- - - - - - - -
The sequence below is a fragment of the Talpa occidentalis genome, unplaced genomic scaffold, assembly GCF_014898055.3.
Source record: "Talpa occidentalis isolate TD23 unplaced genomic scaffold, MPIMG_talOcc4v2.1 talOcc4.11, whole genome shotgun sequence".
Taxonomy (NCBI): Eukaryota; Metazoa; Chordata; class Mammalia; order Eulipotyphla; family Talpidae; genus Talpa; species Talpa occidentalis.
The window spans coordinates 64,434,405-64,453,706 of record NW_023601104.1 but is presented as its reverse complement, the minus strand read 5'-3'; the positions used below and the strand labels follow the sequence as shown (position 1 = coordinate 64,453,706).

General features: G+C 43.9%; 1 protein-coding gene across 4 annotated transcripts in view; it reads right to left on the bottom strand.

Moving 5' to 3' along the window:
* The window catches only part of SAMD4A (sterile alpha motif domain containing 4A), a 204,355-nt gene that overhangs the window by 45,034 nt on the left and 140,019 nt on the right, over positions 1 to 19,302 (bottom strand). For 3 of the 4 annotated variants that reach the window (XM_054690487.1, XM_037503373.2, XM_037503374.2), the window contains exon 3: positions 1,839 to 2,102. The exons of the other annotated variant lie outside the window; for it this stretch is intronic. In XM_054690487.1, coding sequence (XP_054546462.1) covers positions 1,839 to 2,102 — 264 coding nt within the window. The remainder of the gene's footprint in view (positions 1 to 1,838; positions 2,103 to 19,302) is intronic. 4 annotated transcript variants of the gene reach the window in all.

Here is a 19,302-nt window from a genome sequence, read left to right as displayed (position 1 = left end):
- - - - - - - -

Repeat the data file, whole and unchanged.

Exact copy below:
The sequence below is a fragment of the Talpa occidentalis genome, unplaced genomic scaffold, assembly GCF_014898055.3.
Source record: "Talpa occidentalis isolate TD23 unplaced genomic scaffold, MPIMG_talOcc4v2.1 talOcc4.11, whole genome shotgun sequence".
Taxonomy (NCBI): Eukaryota; Metazoa; Chordata; class Mammalia; order Eulipotyphla; family Talpidae; genus Talpa; species Talpa occidentalis.
The window spans coordinates 64,434,405-64,453,706 of record NW_023601104.1 but is presented as its reverse complement, the minus strand read 5'-3'; the positions used below and the strand labels follow the sequence as shown (position 1 = coordinate 64,453,706).

General features: G+C 43.9%; 1 protein-coding gene across 4 annotated transcripts in view; it reads right to left on the bottom strand.

Moving 5' to 3' along the window:
* The window catches only part of SAMD4A (sterile alpha motif domain containing 4A), a 204,355-nt gene that overhangs the window by 45,034 nt on the left and 140,019 nt on the right, over positions 1 to 19,302 (bottom strand). For 3 of the 4 annotated variants that reach the window (XM_054690487.1, XM_037503373.2, XM_037503374.2), the window contains exon 3: positions 1,839 to 2,102. The exons of the other annotated variant lie outside the window; for it this stretch is intronic. In XM_054690487.1, coding sequence (XP_054546462.1) covers positions 1,839 to 2,102 — 264 coding nt within the window. The remainder of the gene's footprint in view (positions 1 to 1,838; positions 2,103 to 19,302) is intronic. 4 annotated transcript variants of the gene reach the window in all.

Here is a 19,302-nt window from a genome sequence, read left to right as displayed (position 1 = left end):